MIke Rowbottom ©ITG

Twenty years ago this week a "skinny-looking, very ordinary guy" - his own description - hit the take-off board in Gothenburg's Ullevi stadium at high speed. By the time his effort came to an end he had left a mark in the sand which, while it was soon smoothed away by an official brush, remains to this day in the form of a world triple jump record of 18.29 metres. Jonathan Edwards, ordinary guy, had done something extraordinary.

It was, in fact, the second world record of the day at the International Association of Athletics Federations (IAAF) World Championships for the 29-year-old Briton. He had opened up in the final by becoming the first man to better 18m with a following wind legal for record purposes, reaching 18.16m. His second round made him the first to better 60 feet.

Since those startling deeds of August 7, 1995 no one has come closer than 20 centimetres to Edwards's best legal mark. The 18.09m jumped by home athlete Kenny Harrison at the following year's Atlanta Olympics shifted Edwards, who had managed 17.88m, to the silver medal position. The Gateshead Harrier would have to wait another four years, until Sydney, to put that right...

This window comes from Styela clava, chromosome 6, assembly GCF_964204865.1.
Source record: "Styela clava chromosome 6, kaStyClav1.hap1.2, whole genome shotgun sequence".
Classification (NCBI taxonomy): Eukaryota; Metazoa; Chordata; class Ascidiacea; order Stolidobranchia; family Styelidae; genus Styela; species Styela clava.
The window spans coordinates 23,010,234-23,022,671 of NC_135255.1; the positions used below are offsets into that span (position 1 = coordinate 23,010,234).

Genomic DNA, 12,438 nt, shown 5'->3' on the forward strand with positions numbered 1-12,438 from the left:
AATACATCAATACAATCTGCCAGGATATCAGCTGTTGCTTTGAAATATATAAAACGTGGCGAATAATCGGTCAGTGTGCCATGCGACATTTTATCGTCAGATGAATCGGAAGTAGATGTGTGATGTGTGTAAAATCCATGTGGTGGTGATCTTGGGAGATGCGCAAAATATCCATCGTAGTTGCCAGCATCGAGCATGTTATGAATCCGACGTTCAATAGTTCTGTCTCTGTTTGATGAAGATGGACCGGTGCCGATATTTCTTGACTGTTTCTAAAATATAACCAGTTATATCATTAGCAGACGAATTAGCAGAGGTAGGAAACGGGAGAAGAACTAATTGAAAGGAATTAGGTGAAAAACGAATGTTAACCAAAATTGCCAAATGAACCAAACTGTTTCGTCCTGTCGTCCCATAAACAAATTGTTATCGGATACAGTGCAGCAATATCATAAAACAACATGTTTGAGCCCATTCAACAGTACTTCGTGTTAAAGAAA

The next five best marks of all-time have been set within the last two years as a new generation of triple jumpers approach the Edwards Summit like so many ambitious mountaineers.

But while Teddy Tamgho of France, who jumped 18.04m to win the 2013 world title in Moscow, Olympic champion Christian Taylor of the United States, who has jumped 18.04m and 18.06m in IAAF Diamond League meetings this year, and Cuba's Pedro Pablo Pichardo, who has managed 18.06m and 18.08m this season, have all established camp at high altitude, they still have to negotiate the Everest North Ridge.

Britain's Jonathan Edwards reacts after setting the world triple jump record of 18.29m at the 1995 IAAF World Championships in Gothenburg. On August 7, the record will have lasted 20 years ©Getty Images
Britain's Jonathan Edwards reacts after setting the world triple jump record of 18.29m at the 1995 IAAF World Championships in Gothenburg. On August 7, the record will have lasted 20 years ©Getty Images
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